Photo Credit:
Lea Michele in a 2005 production of The Diary of Anne Frank.

“Escape bunker” tourist games have become the latest rage now, but everything has a red line.

The Anne Frank Foundation drew that line last week when an ‘escape bunker’ tourist attraction opened in the Netherlands.

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The new game is based on the annex attic where young teenager Anne Frank hid with her family from the Nazis, writing about the experience in a diary that became a world-renowned account of the Jews’ desperate attempt to escape the genocide.

The so-called “bunker” is located in Valkenswaard, a town about 87 miles south of Amsterdam. It is intended to make people think that if they were smart enough, they could remain hidden from the Nazis – maybe for the duration of World War II.

It’s been slammed as insensitive, especially since the room has been recreated to appear like the apartment where Anne Frank and her family lived during the war.

Game players are locked in and are given one hour within which to escape, using creative, “out of the box” teamwork.

But the Holocaust was no game. The lives of the young teenager and her family were trivial game pieces only to the monsters who tortured and stole their lives and those of their fellow villagers and loved ones.

A pitiful remnant of the majestic Jewish world that graced Europe with its wisdom and wealth was all that remained from blood-dripped hands of the Nazis in World War II.

Anne Frank was not among them.

The foundation which manages the museum in the house that contains the attic apartment in which the Frank family hid by the side of the canal, slammed the “game,” adding it was historically wrong as well.

“It shows very little empathy for survivors of the Shoah (Holocaust) to use the annex as a backdrop for an escape room,” the foundation said in a statement. The bunker “creates the impression that hiding (from the Nazis) is an exciting game and if those hiding are smart enough they won’t be caught.”

An impression that is obviously, tragically, horrifically wrong, as any member of the three subsequent generations of descendants of any Holocaust survivor can tell you.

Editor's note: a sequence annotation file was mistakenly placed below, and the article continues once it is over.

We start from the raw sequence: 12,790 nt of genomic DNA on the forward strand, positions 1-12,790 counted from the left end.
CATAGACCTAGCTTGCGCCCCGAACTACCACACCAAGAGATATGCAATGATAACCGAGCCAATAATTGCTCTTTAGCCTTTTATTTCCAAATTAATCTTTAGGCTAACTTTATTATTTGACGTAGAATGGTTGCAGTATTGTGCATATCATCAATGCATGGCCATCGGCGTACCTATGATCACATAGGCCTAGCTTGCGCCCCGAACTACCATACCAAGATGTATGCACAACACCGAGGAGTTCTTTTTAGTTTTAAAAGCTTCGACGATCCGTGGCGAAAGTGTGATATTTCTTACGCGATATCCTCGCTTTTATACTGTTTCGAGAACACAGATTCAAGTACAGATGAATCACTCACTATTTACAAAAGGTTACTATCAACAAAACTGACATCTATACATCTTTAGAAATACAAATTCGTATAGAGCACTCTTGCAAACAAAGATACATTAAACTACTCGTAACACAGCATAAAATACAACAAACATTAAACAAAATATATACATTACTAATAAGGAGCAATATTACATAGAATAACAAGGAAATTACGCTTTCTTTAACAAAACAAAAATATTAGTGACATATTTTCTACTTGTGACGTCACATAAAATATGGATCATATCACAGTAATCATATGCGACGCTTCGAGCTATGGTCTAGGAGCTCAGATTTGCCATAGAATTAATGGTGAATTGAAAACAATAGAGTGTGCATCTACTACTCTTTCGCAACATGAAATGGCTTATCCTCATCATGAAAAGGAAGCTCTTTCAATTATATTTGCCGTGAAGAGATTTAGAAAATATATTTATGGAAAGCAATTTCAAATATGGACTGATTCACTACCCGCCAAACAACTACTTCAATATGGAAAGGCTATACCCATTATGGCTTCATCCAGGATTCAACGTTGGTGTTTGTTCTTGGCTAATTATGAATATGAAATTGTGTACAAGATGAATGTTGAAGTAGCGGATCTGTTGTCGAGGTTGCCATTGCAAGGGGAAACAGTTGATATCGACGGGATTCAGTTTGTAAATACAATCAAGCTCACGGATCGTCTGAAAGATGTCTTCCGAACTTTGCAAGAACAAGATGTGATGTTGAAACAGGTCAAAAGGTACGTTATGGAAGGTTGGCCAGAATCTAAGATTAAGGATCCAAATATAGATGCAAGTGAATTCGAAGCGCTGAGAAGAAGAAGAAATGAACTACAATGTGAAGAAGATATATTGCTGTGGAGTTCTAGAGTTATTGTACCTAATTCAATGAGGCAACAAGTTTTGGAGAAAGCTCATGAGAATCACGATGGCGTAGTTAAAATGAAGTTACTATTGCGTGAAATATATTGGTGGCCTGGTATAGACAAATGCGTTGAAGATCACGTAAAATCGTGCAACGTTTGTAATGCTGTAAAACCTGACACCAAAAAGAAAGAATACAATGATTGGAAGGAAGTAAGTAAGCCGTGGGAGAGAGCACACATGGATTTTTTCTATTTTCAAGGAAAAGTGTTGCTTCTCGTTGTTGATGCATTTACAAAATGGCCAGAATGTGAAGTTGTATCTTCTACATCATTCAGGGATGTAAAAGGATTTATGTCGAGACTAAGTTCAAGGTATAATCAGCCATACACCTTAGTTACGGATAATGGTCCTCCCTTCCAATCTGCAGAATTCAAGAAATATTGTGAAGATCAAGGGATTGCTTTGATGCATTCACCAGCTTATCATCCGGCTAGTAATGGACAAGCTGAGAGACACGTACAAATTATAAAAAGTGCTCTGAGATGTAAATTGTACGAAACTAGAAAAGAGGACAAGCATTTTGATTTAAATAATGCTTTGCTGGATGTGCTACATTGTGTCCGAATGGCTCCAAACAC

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Hana Levi Julian is a Middle East news analyst with a degree in Mass Communication and Journalism from Southern Connecticut State University. A past columnist with The Jewish Press and senior editor at Arutz 7, Ms. Julian has written for Babble.com, Chabad.org and other media outlets, in addition to her years working in broadcast journalism.

4 COMMENTS

  1. There has been an attempt for some time to minimize the horror of the Holocaust. First it was dismissive articles and media broadcast guests complaining that others besides Jews were murdered in great numbers. Then it was strident complaints about the Jewish memorial and museum commemorating those lost in the Holocaust,… why were just Jews commemorated? Then it was articles about why were the Jews hunting down and punishing old men who had made new lives and were living quietly, some model citizens in their communities, wasn't that just cruel?

    Jews said, "Never Again." Jews said, "We will not foget." Others killed in the Holocaust were buried and forgotten by their own and now expect Jews to do the remembering and memoralizing for them. It is their own smallness and guilt speaking out. American Indians have been treated the same way. Our genocide and Holocaust has been hidden and perverted, made a joke and game of, for centuries, so the shame of what was done and continues to this day is more palatable to the world and to American citizens.

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